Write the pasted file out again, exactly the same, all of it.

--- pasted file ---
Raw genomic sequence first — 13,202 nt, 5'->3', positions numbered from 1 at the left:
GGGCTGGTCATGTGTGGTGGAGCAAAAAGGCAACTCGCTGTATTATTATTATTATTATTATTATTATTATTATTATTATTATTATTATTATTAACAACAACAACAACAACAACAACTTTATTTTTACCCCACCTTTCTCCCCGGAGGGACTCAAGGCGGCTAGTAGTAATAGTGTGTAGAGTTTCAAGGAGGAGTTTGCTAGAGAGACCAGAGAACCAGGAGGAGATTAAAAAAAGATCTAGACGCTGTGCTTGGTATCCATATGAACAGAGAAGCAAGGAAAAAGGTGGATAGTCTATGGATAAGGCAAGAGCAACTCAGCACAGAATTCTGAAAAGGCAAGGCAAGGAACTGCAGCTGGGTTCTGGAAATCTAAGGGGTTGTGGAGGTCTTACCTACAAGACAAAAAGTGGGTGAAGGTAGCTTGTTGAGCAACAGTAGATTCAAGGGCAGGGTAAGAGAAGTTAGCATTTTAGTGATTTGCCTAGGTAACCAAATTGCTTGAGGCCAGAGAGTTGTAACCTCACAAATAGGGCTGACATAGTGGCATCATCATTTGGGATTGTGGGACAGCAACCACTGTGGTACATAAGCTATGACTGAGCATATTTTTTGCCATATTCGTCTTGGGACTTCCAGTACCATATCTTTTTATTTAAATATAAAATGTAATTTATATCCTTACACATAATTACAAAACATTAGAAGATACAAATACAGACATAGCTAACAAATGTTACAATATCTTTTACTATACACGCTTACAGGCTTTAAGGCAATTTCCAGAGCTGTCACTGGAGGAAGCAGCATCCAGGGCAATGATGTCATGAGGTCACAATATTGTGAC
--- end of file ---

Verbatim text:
Raw genomic sequence first — 13,202 nt, 5'->3', positions numbered from 1 at the left:
GGGCTGGTCATGTGTGGTGGAGCAAAAAGGCAACTCGCTGTATTATTATTATTATTATTATTATTATTATTATTATTATTATTATTATTATTAACAACAACAACAACAACAACAACTTTATTTTTACCCCACCTTTCTCCCCGGAGGGACTCAAGGCGGCTAGTAGTAATAGTGTGTAGAGTTTCAAGGAGGAGTTTGCTAGAGAGACCAGAGAACCAGGAGGAGATTAAAAAAAGATCTAGACGCTGTGCTTGGTATCCATATGAACAGAGAAGCAAGGAAAAAGGTGGATAGTCTATGGATAAGGCAAGAGCAACTCAGCACAGAATTCTGAAAAGGCAAGGCAAGGAACTGCAGCTGGGTTCTGGAAATCTAAGGGGTTGTGGAGGTCTTACCTACAAGACAAAAAGTGGGTGAAGGTAGCTTGTTGAGCAACAGTAGATTCAAGGGCAGGGTAAGAGAAGTTAGCATTTTAGTGATTTGCCTAGGTAACCAAATTGCTTGAGGCCAGAGAGTTGTAACCTCACAAATAGGGCTGACATAGTGGCATCATCATTTGGGATTGTGGGACAGCAACCACTGTGGTACATAAGCTATGACTGAGCATATTTTTTGCCATATTCGTCTTGGGACTTCCAGTACCATATCTTTTTATTTAAATATAAAATGTAATTTATATCCTTACACATAATTACAAAACATTAGAAGATACAAATACAGACATAGCTAACAAATGTTACAATATCTTTTACTATACACGCTTACAGGCTTTAAGGCAATTTCCAGAGCTGTCACTGGAGGAAGCAGCATCCAGGGCAATGATGTCATGAGGTCACAATATTGTGAC